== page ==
NEW: The project now implements the paper “Weighted Laplacian Smoothing for Surface Reconstruction of Particle-based Fluids” (Löschner, Böttcher, Jeske, Bender; 2023). It proposes a fast smoothing approach to avoid the typical bumpiness of the surfaces reconstructed from SPH simulations while preventing loss of volume for splashes and droplets that occurs with simple, non-speaclized smoothing methods. The images below show a rendering of a typical surface reconstruction (on the left) with visible bumps due to the SPH particles compared to the same surface reconstruction with weighted smoothing applied (on the right):
You can see this rendering in motion in this video. For more details see the paper and the readme in the repository.
This project consists of the following crates:
splashsurf: Binary crate with a CLI (command line interface) to quickly run surface reconstructions of SPH particle data files from the terminal
splashsurf_lib: Library that implements the reconstruction pipeline used by the CLI. Allows to integrate the reconstruction procedure directly into other Rust applications. Furthermore, it resembles a framework providing access to individual building blocks to create your own surface reconstruction pipeline.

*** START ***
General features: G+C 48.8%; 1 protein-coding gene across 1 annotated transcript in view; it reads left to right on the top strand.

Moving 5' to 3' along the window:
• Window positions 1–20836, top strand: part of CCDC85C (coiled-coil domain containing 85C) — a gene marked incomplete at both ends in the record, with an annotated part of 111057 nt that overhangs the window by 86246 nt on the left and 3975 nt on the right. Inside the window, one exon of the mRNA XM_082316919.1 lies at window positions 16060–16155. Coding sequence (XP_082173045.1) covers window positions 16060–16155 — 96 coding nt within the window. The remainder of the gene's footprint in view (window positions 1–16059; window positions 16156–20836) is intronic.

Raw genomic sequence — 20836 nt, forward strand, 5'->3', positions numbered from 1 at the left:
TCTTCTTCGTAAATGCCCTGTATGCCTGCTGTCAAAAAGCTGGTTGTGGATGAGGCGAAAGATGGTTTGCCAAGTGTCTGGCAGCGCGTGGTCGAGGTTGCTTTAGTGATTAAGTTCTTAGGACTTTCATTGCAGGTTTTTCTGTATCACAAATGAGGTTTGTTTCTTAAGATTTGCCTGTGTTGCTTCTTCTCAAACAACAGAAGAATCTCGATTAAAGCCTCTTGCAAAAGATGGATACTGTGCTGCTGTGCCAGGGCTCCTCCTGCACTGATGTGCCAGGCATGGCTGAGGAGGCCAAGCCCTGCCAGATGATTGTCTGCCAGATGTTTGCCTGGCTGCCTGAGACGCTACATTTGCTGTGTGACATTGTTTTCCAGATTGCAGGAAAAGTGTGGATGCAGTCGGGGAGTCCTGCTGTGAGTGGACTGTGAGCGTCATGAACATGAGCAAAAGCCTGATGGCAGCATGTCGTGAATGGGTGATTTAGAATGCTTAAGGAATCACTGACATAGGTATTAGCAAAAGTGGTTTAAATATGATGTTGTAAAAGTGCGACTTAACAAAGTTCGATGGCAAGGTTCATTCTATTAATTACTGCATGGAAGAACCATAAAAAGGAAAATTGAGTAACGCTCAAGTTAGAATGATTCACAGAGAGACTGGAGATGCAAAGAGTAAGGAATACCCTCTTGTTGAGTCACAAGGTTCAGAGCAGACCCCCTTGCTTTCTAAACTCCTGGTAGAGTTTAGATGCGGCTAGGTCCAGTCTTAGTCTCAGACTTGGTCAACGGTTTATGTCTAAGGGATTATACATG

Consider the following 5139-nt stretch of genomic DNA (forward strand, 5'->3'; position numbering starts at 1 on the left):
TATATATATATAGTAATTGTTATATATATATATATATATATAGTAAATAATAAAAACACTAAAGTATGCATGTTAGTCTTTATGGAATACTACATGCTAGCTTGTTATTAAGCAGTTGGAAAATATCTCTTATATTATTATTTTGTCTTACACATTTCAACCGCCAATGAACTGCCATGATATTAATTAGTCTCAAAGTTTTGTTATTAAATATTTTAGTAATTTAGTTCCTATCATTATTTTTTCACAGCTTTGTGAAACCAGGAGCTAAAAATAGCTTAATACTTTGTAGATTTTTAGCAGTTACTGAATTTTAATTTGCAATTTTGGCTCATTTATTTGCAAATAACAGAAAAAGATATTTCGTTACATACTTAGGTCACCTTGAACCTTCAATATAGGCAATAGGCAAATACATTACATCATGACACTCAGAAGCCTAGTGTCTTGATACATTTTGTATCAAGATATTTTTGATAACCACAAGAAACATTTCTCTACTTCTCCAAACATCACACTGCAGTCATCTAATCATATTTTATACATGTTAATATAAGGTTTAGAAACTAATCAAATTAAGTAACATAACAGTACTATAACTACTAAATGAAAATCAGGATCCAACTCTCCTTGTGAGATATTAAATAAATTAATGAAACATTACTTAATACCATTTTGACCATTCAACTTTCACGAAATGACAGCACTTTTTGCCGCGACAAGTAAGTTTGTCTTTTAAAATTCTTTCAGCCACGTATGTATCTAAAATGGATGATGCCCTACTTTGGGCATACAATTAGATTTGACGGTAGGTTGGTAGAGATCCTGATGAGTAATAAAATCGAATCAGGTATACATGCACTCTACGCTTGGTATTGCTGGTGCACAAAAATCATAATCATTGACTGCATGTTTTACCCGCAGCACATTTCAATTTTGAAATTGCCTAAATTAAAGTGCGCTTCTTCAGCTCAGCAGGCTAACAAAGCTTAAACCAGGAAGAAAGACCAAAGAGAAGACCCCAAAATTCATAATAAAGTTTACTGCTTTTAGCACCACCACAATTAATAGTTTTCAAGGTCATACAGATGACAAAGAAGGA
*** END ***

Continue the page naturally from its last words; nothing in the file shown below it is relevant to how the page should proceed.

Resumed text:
splashsurf is a tool to reconstruct surfaces meshes from SPH particle data.
The first image shows the visualization of a set of particles from an SPH fluid simulation from SPlisHSPlasH.
The particle radius is
0.025. As the rendering of a fluid should not look like a ball pit, a surface mesh has to be
reconstructed from this particle data. The next image shows a reconstructed surface mesh of the fluid produced by
with a “smoothing length” of
2.2 times the particles radius and a cell size of
1.1 times the particle radius. The
third image shows a finer reconstruction with a cell size of
0.45 times the particle radius. These surface meshes can
then be fed into 3D rendering software such as Blender to generate beautiful water animations.
The result might look something like this: